"It makes me feel good that I am helping to improve my patient’s lives by providing access to health care. It just feels right." – Debra Lupeika, M.D.
|Name:||Debra Lupeika, M.D.|
When Debra Lupeika, M.D., a family physician at Shasta Community Health Center in Redding, steps into the center’s Project HOPE (Health Outreach for People Everywhere) van she feels good that she can give almost all citizens in the region access to health care.
The HOPE van, which serves over 290 homeless patients every month, is equipped with two exam rooms that can be used for medical or dental treatment. The mission of Project HOPE is to deliver primary health services, essential for human wellness, to the most vulnerable citizens of the community.
The van, staffed by physicians and resident trainees, travels to homeless encampments throughout the area, under bridges, to people living on the streets, to the local rescue center and to a domestic violence center. “We try to reach all the area residents,” she says.
When reflecting on the care she provides, she tells the story of a visit to the domestic violence center the previous day. “The daughter of one of the shelter residents had a bladder infection. I was able to treat her and expedite a prescription for antibiotics,” said Dr. Lupeika. The mother was delighted because she would not have to travel to ER and wait for help. “Transportation and a long ER wait was an issue. The fact that I could easily solve the problem for her lifted a burden.”
Dr. Lupeika is also Program Director of the Family Medicine Residency Program at Shasta Community Health Center, which brings family practice residents to the health center to train for three years. The program is part of the federal Teaching Health Center program, created with a $230 million appropriation in the Affordable Care Act to help train residents in 60 medically underserved locations in 27 states.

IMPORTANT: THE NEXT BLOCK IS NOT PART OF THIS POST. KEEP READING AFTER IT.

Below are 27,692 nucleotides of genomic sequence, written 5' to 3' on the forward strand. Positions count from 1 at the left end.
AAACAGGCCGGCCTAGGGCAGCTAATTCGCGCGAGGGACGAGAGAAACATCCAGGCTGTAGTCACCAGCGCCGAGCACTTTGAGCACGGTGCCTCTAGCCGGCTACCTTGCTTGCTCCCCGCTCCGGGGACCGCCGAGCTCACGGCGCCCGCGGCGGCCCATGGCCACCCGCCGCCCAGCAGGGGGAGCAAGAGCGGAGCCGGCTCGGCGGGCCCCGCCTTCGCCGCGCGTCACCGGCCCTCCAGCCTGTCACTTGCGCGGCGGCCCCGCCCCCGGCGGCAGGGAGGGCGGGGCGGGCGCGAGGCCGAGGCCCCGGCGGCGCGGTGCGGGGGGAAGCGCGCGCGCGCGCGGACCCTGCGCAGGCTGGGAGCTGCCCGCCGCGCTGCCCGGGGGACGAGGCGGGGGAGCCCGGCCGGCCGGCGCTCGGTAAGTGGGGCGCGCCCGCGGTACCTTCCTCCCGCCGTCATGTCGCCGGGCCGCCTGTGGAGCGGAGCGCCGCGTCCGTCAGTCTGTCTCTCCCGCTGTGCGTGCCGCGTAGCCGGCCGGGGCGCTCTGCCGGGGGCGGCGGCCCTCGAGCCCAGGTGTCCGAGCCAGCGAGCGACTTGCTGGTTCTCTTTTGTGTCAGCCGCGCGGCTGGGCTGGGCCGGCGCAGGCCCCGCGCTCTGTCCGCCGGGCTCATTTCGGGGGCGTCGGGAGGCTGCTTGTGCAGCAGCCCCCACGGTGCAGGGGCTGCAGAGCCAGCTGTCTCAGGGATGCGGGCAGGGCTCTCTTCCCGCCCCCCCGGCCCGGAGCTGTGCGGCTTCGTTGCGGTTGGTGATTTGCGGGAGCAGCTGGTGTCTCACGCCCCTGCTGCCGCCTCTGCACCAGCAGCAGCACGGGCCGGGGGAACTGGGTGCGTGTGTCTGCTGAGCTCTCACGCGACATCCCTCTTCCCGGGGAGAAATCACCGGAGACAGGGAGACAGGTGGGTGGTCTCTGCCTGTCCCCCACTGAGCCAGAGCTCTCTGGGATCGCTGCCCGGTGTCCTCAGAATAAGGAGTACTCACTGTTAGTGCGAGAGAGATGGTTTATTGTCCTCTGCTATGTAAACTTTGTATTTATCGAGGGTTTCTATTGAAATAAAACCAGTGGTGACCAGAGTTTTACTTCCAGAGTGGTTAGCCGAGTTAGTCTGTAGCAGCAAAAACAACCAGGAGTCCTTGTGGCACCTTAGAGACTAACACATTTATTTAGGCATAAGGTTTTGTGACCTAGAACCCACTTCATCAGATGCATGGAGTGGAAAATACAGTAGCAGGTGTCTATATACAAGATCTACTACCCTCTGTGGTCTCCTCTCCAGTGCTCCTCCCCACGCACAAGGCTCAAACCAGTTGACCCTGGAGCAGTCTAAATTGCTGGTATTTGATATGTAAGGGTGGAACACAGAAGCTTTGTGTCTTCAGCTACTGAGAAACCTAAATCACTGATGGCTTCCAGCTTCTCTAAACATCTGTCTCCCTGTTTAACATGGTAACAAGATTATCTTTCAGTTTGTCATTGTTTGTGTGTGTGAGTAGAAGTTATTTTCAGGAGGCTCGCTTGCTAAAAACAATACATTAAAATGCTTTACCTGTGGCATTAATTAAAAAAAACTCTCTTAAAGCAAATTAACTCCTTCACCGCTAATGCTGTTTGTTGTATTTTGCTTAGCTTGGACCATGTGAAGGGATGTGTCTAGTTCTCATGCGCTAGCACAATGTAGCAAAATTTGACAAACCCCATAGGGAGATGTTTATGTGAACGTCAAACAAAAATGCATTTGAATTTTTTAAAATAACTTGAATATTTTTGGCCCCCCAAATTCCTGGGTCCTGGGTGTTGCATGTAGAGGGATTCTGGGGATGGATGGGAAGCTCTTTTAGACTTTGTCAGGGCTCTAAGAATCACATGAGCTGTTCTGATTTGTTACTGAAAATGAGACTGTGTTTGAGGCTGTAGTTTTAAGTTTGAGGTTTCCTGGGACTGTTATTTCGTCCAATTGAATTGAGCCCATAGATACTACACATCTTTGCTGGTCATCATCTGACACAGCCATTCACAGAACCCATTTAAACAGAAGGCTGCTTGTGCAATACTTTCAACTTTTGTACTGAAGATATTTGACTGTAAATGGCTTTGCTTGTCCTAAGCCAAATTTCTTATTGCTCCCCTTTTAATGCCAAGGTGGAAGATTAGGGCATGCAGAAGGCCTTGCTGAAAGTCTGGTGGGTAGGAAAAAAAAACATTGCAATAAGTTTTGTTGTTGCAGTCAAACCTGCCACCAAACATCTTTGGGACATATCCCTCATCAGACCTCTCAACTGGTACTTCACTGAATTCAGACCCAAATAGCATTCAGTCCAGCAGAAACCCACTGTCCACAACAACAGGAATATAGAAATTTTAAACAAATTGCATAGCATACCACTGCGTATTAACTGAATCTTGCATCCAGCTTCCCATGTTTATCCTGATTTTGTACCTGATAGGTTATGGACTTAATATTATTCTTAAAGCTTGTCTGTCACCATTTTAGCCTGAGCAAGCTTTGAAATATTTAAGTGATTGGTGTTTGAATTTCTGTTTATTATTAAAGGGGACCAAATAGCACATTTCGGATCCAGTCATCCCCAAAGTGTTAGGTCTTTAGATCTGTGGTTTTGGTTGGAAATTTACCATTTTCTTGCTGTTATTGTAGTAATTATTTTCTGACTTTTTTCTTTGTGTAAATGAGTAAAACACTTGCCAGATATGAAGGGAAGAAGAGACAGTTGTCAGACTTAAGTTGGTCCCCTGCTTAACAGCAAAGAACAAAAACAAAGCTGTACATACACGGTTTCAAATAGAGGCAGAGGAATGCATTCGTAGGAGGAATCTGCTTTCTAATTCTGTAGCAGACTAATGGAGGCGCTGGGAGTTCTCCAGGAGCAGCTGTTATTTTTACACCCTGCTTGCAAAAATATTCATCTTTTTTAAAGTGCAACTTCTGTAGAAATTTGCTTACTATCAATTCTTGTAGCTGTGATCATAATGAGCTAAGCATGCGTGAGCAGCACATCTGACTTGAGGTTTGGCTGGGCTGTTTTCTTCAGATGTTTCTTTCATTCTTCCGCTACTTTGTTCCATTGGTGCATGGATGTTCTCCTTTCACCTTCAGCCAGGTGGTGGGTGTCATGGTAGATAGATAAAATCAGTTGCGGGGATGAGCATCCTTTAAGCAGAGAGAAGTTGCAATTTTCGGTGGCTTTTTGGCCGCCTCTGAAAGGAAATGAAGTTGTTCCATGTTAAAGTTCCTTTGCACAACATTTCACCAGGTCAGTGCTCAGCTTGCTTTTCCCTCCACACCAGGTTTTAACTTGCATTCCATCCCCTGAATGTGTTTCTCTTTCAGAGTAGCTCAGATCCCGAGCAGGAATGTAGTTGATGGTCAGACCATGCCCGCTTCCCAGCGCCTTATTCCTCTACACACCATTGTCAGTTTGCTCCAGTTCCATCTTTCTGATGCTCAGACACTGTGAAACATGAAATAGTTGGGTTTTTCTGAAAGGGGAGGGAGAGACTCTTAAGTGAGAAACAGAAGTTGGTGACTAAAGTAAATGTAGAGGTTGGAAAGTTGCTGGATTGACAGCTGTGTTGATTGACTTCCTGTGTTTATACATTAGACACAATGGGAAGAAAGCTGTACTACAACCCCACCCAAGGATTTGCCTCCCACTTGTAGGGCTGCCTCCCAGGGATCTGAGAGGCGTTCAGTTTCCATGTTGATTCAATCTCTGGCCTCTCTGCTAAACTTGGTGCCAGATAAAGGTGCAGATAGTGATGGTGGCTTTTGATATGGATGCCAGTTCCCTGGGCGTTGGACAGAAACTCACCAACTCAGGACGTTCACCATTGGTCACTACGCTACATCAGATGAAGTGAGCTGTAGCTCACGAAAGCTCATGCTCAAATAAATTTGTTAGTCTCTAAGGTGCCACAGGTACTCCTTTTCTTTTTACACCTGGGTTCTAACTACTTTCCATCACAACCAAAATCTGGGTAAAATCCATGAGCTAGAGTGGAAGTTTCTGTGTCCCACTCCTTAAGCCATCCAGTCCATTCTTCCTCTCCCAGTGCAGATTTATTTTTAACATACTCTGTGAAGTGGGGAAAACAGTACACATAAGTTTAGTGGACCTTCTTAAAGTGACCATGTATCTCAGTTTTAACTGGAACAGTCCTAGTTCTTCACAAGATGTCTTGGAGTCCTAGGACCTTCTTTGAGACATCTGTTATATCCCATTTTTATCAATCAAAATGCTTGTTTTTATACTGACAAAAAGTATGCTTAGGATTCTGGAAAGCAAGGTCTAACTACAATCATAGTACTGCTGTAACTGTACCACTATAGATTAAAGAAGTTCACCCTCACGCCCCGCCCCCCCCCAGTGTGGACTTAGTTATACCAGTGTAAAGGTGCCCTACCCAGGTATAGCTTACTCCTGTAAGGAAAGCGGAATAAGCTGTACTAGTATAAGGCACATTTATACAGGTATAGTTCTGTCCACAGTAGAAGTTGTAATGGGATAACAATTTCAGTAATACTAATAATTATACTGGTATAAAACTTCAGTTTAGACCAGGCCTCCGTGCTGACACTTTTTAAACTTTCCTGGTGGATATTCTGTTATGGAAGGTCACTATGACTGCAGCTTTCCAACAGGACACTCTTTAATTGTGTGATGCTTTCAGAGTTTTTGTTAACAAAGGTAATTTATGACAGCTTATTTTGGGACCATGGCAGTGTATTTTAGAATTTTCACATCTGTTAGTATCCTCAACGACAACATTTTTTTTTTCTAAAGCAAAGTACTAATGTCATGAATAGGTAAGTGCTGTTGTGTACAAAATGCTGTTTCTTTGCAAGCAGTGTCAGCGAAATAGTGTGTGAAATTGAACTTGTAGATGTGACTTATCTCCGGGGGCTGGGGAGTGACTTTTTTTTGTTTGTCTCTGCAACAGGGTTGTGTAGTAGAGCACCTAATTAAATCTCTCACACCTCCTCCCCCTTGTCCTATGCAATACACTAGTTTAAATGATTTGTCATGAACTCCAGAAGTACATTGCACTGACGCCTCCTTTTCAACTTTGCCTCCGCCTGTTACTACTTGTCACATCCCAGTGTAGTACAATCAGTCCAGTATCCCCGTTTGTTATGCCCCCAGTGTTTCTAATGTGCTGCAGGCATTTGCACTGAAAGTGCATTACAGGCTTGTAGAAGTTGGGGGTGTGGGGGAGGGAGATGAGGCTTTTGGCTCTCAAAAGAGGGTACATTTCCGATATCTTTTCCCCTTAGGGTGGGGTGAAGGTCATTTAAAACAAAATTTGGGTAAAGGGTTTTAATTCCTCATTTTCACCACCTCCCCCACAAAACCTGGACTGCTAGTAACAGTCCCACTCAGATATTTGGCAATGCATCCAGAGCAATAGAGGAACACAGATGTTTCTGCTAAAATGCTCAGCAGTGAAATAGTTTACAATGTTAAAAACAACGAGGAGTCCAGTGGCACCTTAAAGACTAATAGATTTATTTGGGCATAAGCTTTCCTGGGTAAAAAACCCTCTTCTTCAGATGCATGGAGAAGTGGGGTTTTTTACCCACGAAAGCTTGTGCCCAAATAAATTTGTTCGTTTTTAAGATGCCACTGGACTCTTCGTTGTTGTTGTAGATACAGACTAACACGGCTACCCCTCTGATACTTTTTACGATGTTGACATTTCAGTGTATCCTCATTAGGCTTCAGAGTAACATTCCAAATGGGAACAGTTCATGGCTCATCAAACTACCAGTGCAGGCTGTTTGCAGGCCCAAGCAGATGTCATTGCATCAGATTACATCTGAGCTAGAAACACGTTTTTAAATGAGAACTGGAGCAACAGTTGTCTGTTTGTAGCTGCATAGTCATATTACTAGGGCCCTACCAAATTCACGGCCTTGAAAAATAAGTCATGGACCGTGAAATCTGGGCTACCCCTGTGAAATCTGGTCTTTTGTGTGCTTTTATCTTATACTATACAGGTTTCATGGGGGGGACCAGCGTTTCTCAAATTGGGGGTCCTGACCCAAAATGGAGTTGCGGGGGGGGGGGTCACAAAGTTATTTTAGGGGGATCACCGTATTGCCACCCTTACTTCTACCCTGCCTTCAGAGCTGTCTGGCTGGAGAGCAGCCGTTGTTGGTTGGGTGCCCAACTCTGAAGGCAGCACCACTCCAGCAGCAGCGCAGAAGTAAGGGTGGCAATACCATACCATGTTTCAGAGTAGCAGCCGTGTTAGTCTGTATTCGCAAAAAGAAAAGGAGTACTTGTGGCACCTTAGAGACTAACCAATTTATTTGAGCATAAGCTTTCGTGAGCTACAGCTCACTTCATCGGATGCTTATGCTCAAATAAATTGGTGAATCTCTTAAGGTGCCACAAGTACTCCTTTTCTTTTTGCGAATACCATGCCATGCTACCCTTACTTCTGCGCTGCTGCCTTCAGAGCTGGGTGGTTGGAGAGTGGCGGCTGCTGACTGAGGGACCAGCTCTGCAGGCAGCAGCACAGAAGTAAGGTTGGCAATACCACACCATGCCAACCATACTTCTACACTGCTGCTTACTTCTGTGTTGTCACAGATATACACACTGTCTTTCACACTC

The Shasta residency program, which began in 2013, has seen two graduating classes. Through the program, the center has been able to recruit two new doctors. “Not only do these students work in the clinic, they also go out on calls with me in the van. It is important to teach them about community outreach, no matter where they wind up practicing.”
One of the most difficult issues the center faces is referrals to specialty providers. The area does not have a lot of specialists to begin with and most do not take patients with Medi-Cal because of the low reimbursement, she says.
The frustration of not being able to refer wears on her – like the time her patient suffered without an appointment. “She had complicated medical problems, and she was homeless,” Dr. Lupeika says. “She had a cancer on her face that had been partly removed, but it came back. We couldn’t get a biopsy. It is really hard to get our patients into specialist due to insurance issues.”
The clinic has been able to attract several specialists to come to the clinic once a week to see patients onsite.
Being able to provide care to such a diverse patient base is very satisfying to Dr. Lupeika. “It makes me feel good that I am helping to improve my patients' lives by providing access to health care. It just feels right.”